Prior Period Adjustment, or PPA, is a method used to adjust and correct accounting mistakes that have been made in the past financial year.
In other words, PPA is used to correct non-fraudulent errors made mainly due to miscalculations and unrecorded transactions.
Such errors can commonly occur when employees and employers fail to report and calculate the payroll accurately, report the wrong time and date in the statements, and when the payroll administrator doesn’t correctly classify an employee.
When Do You Need a PPA?
PPA is widely used for two purposes:
To correct mistakes made in financial statements in the previous period determined in the current period, whether due to miscalculation or for not reporting specific payments in the payroll;
To make adjustments caused by the realization of income tax benefits from the operational losses of pre-acquired purchased subsidiaries.
The second situation is quite rare. Therefore, PPA is used mostly for the first scenario.
Besides, this method is applied only in cases of material error, that is, errors that are significant enough to impact the financial statements and, as a result, cause errors in financial decision-making.
Following are the mistakes that can make you resort to PPA:
Calculation and mathematical application errors;
Errors in applying accounting methods and policies;
Misuse of data when the financial statement was prepared;
Failing to record revenues or expenses;
Misinterpreting numbers and facts;
How Does PPA Work?
Necessary adjustments should be made to account for the mistakes in the prior financial statement or tax return as soon as you notice the issues to avoid penalties.
The prior years' financial statements that need corrections must be restated to carry out PPA. There are four ways to do it:
Adjusting the amounts of miscalculated assets and liabilities with the current accounting period.
Adjusting the current period retained earnings to change the carrying balance in the statement of retained earnings. This will allow you to show correctly done calculations in the prior statements which needed the adjustment.
Canceling employees’ previous payrolls and preparing them again with the proper date and time and necessary corrections to solve the material error.
For tax corrections of individual employees or the company as a whole, show the PPA as receipts or deductions in corporate profits.
How Should You Present a PPA?
There are three ways you can present PPA, depending on when the adjustments were made. These presentations of material error adjustments are as follows:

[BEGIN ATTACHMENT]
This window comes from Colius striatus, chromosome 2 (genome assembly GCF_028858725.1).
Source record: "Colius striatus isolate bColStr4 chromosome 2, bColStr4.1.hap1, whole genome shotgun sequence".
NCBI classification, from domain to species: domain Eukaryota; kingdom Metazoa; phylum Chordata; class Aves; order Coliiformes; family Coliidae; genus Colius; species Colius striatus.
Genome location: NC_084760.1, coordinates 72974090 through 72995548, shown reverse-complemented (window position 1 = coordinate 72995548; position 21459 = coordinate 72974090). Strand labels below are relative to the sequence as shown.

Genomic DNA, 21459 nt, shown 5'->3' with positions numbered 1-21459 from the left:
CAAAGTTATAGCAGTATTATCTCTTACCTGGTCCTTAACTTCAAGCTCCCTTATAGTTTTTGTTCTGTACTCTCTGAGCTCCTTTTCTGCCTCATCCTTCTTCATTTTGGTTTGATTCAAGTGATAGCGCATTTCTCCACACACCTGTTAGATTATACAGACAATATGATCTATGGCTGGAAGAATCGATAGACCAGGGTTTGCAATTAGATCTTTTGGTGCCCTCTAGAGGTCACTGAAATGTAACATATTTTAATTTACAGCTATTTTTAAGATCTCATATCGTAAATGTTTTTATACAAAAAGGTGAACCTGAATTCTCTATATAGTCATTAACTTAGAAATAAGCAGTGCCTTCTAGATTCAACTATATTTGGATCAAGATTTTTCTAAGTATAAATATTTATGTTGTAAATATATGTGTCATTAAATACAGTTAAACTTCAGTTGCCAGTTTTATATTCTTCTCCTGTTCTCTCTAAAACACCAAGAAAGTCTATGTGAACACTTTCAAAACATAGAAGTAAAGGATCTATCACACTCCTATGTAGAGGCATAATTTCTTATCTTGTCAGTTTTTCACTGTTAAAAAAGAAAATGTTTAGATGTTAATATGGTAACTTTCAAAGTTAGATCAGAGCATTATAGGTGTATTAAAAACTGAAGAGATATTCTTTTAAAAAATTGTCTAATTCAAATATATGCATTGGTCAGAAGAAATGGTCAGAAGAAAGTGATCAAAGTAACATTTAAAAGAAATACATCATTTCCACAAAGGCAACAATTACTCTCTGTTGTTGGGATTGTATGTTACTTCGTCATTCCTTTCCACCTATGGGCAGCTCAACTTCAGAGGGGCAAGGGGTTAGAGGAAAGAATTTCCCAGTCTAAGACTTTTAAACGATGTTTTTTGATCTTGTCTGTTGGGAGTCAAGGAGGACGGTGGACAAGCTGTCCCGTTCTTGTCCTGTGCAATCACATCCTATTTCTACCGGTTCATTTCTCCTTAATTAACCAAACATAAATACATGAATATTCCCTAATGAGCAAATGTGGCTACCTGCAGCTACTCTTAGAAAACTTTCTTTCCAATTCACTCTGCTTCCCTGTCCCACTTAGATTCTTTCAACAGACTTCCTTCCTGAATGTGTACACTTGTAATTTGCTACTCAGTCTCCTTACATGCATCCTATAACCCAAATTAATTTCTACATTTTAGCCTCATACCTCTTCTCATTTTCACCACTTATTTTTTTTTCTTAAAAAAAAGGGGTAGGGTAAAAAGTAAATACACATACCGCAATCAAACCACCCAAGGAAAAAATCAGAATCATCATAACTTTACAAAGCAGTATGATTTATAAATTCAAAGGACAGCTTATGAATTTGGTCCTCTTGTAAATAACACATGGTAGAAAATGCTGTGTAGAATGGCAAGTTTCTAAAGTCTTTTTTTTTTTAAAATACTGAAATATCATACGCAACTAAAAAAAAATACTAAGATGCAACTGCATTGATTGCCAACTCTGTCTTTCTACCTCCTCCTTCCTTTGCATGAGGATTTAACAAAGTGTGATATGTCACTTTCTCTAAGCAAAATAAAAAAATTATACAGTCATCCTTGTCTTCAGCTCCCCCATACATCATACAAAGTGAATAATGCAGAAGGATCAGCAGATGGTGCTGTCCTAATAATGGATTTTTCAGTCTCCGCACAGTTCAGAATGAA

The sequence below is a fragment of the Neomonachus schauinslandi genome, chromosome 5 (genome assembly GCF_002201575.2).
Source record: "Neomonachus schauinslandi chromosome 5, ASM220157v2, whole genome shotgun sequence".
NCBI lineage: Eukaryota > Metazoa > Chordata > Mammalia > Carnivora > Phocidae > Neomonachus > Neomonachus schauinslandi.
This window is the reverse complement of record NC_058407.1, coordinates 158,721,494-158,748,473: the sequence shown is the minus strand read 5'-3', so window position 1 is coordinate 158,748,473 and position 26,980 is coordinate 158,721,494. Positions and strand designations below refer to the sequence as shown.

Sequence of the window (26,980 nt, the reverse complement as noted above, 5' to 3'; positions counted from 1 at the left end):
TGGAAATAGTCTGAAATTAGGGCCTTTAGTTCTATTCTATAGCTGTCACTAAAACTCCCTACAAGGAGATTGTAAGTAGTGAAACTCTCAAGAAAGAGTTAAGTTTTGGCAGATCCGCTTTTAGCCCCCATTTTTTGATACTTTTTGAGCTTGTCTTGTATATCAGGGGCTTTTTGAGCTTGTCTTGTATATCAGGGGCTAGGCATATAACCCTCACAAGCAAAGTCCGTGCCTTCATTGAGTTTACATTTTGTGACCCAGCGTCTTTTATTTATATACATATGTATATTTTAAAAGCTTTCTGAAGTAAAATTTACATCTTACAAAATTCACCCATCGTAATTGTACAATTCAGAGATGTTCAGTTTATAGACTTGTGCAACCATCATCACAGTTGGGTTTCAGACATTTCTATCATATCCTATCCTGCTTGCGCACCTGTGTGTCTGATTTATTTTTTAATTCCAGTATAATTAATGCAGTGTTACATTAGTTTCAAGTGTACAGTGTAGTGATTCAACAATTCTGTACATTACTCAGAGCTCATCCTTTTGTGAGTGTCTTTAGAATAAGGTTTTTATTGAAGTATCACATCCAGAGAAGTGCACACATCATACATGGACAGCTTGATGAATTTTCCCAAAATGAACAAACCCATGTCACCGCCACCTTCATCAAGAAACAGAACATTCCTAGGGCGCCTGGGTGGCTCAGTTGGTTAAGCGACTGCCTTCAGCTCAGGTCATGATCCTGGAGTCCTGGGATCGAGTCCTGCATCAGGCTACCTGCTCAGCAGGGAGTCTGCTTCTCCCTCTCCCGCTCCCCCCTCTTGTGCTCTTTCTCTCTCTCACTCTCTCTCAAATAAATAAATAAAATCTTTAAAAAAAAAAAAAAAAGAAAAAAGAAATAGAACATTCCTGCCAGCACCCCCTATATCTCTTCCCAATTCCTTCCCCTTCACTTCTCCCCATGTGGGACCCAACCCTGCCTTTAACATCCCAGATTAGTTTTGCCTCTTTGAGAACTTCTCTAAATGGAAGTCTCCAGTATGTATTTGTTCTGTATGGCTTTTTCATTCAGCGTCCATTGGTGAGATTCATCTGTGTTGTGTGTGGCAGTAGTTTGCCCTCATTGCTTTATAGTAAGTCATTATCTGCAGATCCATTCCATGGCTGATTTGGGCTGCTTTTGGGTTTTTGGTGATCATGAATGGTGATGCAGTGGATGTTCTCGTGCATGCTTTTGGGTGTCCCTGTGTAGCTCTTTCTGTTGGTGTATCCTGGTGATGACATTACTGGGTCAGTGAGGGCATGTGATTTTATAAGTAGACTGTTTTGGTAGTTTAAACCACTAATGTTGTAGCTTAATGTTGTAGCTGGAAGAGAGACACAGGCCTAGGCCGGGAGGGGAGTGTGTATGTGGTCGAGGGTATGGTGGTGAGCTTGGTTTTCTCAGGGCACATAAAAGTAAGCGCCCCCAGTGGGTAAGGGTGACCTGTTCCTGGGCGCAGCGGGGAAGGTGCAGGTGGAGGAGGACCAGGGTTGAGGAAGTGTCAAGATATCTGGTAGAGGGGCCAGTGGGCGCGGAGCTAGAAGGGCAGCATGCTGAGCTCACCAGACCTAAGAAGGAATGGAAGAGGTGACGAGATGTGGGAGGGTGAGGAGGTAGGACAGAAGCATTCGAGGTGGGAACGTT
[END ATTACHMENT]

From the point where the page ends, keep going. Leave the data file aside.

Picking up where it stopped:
If you’re adjusting the prior period to your recent accounting period and there’s no gap between the time, the adjustment should impact the immediately prior period. In this case, the presentation should show the PPA as if there was never an error.
In case there’s a gap between the prior period and the current period, and you’re making adjustments for a prior period or a few of them, you should restate the gap to show the adjustment's impact on the current period.
To present the record of any PPA on the payroll, financial statements, or tax returns, and show the effect of the corrections on each line of the statements. In the end, you must show its overall effect on retained earnings.
What if the errors are immaterial? To avoid suspicion from investors and creditors about the PPA on your financial statements and tax returns, avoiding any adjustments of such amounts is best. Remember that you can only do this if your company’s financial worth is significant enough to count the error as immaterial.
How Can You Avoid a PPA?
You can do a few things to avoid any adjustment for a prior period error. For instance,
You should figure out the right accounting method for every financial statement you’re preparing, whether for regular payroll or payroll with bonuses and overtime payments.
You can send out reminders to your employees to fill in their timesheets and double-check everything to ensure they have put in the right information.
You should use good and correct payroll software for your company to ensure you don’t miss out on any amount that may lead to a PPA later.
You should revise all the statements, including deductions and accruals, prior to the payroll deadline. This way, you can detect errors and correct them accordingly.
You should take time to accommodate yourself with the policies around payrolls, and get familiar with the financial terms and how you should work with them.